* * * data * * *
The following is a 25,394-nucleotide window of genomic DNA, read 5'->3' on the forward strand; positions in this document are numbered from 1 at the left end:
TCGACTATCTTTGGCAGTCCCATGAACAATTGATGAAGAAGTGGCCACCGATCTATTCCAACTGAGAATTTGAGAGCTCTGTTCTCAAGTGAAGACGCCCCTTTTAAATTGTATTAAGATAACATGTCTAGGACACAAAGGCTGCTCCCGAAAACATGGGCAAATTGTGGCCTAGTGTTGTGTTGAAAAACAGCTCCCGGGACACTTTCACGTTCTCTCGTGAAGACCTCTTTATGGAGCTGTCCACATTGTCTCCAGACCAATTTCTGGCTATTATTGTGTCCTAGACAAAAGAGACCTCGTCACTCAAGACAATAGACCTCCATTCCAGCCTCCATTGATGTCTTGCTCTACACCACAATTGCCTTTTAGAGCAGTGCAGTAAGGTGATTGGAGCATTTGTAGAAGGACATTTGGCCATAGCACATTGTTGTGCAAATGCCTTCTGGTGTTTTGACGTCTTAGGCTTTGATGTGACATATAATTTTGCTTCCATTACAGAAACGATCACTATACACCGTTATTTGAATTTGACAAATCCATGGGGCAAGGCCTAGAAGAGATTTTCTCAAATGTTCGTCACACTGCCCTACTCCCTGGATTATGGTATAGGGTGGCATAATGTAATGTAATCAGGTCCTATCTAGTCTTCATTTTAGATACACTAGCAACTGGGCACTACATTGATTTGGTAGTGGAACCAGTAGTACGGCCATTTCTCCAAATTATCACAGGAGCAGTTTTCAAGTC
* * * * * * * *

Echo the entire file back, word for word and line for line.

The following is a 25,394-nucleotide window of genomic DNA, read 5'->3' on the forward strand; positions in this document are numbered from 1 at the left end:
TCGACTATCTTTGGCAGTCCCATGAACAATTGATGAAGAAGTGGCCACCGATCTATTCCAACTGAGAATTTGAGAGCTCTGTTCTCAAGTGAAGACGCCCCTTTTAAATTGTATTAAGATAACATGTCTAGGACACAAAGGCTGCTCCCGAAAACATGGGCAAATTGTGGCCTAGTGTTGTGTTGAAAAACAGCTCCCGGGACACTTTCACGTTCTCTCGTGAAGACCTCTTTATGGAGCTGTCCACATTGTCTCCAGACCAATTTCTGGCTATTATTGTGTCCTAGACAAAAGAGACCTCGTCACTCAAGACAATAGACCTCCATTCCAGCCTCCATTGATGTCTTGCTCTACACCACAATTGCCTTTTAGAGCAGTGCAGTAAGGTGATTGGAGCATTTGTAGAAGGACATTTGGCCATAGCACATTGTTGTGCAAATGCCTTCTGGTGTTTTGACGTCTTAGGCTTTGATGTGACATATAATTTTGCTTCCATTACAGAAACGATCACTATACACCGTTATTTGAATTTGACAAATCCATGGGGCAAGGCCTAGAAGAGATTTTCTCAAATGTTCGTCACACTGCCCTACTCCCTGGATTATGGTATAGGGTGGCATAATGTAATGTAATCAGGTCCTATCTAGTCTTCATTTTAGATACACTAGCAACTGGGCACTACATTGATTTGGTAGTGGAACCAGTAGTACGGCCATTTCTCCAAATTATCACAGGAGCAGTTTTCAAGTC